Kanye West, however, has always been a vocal Trump supporter. While the temperamental rapper says he’s never voted before, he has met with the Republican president in the Oval Office several times and has done interviews condemning “liberal bullies.” There are even photos of the unlikely pair hugging and grinning, a rare occurrence for the famously stony-faced musician. His defense of Trump often takes the form of hard-to-follow or straight-up nonsensical rants, like a 2018 speech backstage at SNL. Kim, meanwhile, has said that she does not always agree with her husband’s politics, but she has never specified which points they disagree on or pointed to which Trumpian policies she takes issue with. It is also worth noting that Kanye has a demonstrated history of extremely controlling behavior towards Kim, and his attempts to monitor her public image have been disconcertingly effective in the past.
At the very least Kardashian West is sending mixed messages, indicating that her public image is more important to her than she wants us to believe (shocking!) when she delivers the clearly rehearsed, “Saving a life, or saving my reputation?” line. On multiple occasions, she has publicly given Trump credit for the administration’s criminal justice efforts, like calling his shift from being “really harsh” on prison reform to signing the First Step Act bill “amazing” on The View. She also thanked the president, Jared Kushner, and Secretary of State Mike Pompeo for freeing A$AP Rocky from detainment in Sweden over the summer. Yet, she continues to insist that it doesn’t matter who is taking action, as long as somebody is, downplaying the importance of Trump’s role.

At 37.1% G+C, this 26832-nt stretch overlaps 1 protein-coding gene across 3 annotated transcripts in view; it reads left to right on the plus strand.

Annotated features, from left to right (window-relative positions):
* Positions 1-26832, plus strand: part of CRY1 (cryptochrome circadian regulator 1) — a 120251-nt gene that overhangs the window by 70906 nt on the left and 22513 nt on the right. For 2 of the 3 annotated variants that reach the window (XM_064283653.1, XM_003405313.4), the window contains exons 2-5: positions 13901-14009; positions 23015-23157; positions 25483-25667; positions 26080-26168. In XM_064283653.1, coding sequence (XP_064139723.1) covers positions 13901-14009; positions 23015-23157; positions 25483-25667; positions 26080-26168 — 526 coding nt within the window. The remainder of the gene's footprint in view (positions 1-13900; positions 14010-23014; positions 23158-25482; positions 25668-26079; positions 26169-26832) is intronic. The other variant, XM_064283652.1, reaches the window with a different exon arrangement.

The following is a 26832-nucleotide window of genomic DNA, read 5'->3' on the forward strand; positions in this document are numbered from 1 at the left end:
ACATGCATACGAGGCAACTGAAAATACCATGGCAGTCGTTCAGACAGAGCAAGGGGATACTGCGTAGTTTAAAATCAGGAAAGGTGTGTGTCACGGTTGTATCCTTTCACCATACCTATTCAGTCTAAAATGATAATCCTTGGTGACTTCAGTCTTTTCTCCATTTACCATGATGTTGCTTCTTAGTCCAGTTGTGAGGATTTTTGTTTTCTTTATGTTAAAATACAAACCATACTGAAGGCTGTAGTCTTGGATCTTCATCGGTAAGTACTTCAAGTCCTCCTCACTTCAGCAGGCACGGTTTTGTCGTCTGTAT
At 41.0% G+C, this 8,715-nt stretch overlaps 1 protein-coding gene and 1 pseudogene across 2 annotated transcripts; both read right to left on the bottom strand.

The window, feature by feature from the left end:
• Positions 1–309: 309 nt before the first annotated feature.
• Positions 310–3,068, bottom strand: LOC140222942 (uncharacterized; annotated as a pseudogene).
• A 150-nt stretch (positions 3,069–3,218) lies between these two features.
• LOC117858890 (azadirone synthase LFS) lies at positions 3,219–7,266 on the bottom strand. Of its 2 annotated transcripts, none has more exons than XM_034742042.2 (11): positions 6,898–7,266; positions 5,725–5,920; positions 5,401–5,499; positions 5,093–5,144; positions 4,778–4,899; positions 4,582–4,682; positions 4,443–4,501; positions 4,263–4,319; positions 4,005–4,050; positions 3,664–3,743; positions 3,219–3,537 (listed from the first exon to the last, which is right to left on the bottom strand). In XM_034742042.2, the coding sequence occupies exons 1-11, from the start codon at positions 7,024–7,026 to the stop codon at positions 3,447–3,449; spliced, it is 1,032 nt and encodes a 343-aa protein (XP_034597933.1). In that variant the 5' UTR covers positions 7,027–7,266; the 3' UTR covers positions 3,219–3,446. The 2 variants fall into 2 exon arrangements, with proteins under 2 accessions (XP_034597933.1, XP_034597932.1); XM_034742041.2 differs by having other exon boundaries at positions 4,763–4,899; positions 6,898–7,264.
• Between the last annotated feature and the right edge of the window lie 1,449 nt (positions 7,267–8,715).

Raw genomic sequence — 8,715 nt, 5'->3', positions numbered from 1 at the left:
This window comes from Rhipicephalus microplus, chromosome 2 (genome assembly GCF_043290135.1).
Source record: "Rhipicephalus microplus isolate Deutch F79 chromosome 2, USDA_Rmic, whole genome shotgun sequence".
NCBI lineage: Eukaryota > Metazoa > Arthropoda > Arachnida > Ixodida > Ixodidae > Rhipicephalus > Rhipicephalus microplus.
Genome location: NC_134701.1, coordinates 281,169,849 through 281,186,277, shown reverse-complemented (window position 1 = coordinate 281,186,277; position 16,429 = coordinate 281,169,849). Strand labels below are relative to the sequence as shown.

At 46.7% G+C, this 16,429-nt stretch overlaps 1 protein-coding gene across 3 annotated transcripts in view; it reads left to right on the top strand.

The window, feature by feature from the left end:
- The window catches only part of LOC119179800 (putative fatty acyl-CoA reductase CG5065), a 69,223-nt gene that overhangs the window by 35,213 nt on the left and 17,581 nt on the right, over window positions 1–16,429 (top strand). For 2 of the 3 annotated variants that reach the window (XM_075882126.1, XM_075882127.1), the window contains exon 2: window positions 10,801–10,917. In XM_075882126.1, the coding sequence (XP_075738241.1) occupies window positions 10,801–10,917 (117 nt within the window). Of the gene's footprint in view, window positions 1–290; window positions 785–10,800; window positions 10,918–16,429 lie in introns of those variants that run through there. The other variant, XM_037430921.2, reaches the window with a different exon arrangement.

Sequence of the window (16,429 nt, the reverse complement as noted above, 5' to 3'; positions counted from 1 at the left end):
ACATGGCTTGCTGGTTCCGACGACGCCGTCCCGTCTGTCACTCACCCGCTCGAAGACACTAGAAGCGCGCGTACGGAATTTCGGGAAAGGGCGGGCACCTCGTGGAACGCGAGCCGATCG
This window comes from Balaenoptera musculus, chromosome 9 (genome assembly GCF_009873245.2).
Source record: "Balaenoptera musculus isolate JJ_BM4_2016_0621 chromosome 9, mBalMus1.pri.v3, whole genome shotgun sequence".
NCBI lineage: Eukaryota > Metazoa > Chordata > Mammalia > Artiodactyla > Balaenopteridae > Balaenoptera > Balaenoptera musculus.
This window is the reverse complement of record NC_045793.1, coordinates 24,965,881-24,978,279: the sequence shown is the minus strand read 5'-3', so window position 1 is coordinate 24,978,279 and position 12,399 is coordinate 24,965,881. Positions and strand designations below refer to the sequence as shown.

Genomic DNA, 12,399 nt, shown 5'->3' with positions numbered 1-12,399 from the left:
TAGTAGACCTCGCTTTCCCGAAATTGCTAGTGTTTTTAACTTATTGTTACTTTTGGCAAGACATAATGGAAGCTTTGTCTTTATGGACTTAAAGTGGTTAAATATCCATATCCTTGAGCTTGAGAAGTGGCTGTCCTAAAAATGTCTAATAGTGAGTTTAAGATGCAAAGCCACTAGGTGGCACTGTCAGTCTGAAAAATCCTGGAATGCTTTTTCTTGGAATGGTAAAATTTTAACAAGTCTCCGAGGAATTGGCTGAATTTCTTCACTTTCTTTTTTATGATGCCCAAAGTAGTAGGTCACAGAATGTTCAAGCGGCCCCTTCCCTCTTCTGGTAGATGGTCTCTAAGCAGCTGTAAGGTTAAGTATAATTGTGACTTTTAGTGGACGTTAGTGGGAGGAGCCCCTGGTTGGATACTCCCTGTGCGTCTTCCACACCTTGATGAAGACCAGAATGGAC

“I don’t care who it is,” she told New York. “I’m just glad someone is listening and making a change. I hope to have an amazing relationship with the next president. I hope to still have a voice for people on the inside, who do not care at all who sign their commutation paper.” No mention of the big orange elephant in the room. The bottom line is that regardless of how many times Kardashian West vaguely says she doesn’t agree with all of Trump’s political views, he still benefits from the clout of being seen and photographed with the stratospherically-famous couple.
Still, the multi-hyphenate celebrity undoubtedly deserves credit for wielding her massive platform to enact change. The purpose of the New York cover was to solidify her status as a defining cultural icon of the decade, and it would frankly be irresponsible for someone of that level of influence to stay silent on the issues that affect her millions of followers. Though Kardashian West does not see herself ever running for office—and really, the last thing we need is another reality-star president—she doesn’t plan to stop advocating anytime soon. “I hope I will always be…advising in some way,” she said. “I’m hoping that we can put together a really good clemency board that could be really helpful to the White House.”